Why Be a Christian?

 

Christians are hard pressed to come up with selfish motives for being followers of Christ.  We serve a God who is not a genie.  He doesn’t serve us; we serve Him.  We trust Him with our lives, but as He says, our thoughts are not His thoughts and our ways are not His ways. What He calls good is not always what we would choose for ourselves.   He is the God who says we are to leave everything and follow Him, carrying our cross—the instrument of death.  We are to die to ourselves and live for Him.  We are subject to Him.  In short, He is not the kind of God we would invent for ourselves, if that were what we were actually doing.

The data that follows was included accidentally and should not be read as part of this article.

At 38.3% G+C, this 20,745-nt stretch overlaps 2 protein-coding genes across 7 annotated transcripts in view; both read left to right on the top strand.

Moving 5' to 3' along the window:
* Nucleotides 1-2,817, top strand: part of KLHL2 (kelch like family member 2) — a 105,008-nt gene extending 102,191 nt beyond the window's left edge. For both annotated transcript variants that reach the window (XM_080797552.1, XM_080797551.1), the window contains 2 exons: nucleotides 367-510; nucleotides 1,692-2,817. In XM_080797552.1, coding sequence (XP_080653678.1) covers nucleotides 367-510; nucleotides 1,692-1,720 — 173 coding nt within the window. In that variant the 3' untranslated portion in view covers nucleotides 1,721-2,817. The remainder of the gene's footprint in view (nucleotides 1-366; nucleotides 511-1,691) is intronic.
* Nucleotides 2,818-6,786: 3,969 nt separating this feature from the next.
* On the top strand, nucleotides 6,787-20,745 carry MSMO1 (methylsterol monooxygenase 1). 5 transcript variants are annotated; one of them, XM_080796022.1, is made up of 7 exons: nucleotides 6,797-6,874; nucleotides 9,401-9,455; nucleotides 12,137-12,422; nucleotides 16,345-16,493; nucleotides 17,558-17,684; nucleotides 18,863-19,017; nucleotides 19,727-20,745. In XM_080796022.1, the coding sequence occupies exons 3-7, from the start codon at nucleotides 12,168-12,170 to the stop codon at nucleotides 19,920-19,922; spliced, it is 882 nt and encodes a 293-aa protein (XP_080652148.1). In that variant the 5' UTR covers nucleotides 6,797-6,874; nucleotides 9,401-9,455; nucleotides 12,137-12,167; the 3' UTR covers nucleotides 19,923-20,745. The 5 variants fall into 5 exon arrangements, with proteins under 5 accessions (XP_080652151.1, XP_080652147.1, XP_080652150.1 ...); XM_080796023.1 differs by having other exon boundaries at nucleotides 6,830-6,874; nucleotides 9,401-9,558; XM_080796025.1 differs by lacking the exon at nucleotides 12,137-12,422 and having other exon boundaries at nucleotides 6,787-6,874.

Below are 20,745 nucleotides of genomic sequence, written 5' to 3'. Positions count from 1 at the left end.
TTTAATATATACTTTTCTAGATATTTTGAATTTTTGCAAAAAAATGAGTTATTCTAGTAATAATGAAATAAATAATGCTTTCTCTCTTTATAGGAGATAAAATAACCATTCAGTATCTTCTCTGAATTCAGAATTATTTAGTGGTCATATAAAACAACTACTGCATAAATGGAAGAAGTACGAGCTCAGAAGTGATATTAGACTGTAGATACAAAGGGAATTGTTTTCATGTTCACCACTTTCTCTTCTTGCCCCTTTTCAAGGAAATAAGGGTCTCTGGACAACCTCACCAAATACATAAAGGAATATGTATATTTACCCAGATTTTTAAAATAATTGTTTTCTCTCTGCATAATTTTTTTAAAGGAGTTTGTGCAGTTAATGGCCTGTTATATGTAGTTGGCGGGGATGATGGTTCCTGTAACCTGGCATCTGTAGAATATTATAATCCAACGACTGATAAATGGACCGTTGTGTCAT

We trust Christ’s promises for the next life—but that trust certainly involves risk, as the future is unknown to our senses.  We surely have to examine the evidence and believe Jesus is truly God, based on that evidence, for we are risking everything.  Ironically, those who have chosen to truly follow Jesus (not all who call themselves Christians have a personal knowledge of or commitment to Jesus) are the happiest people on earth.  The other irony is:  we don’t choose Him as much as He chooses us.  We can’t draw near Him without His drawing near to us.  Our faith is confirmed—sometimes nearly immediately, by the subsequent experience of His presence in our lives.

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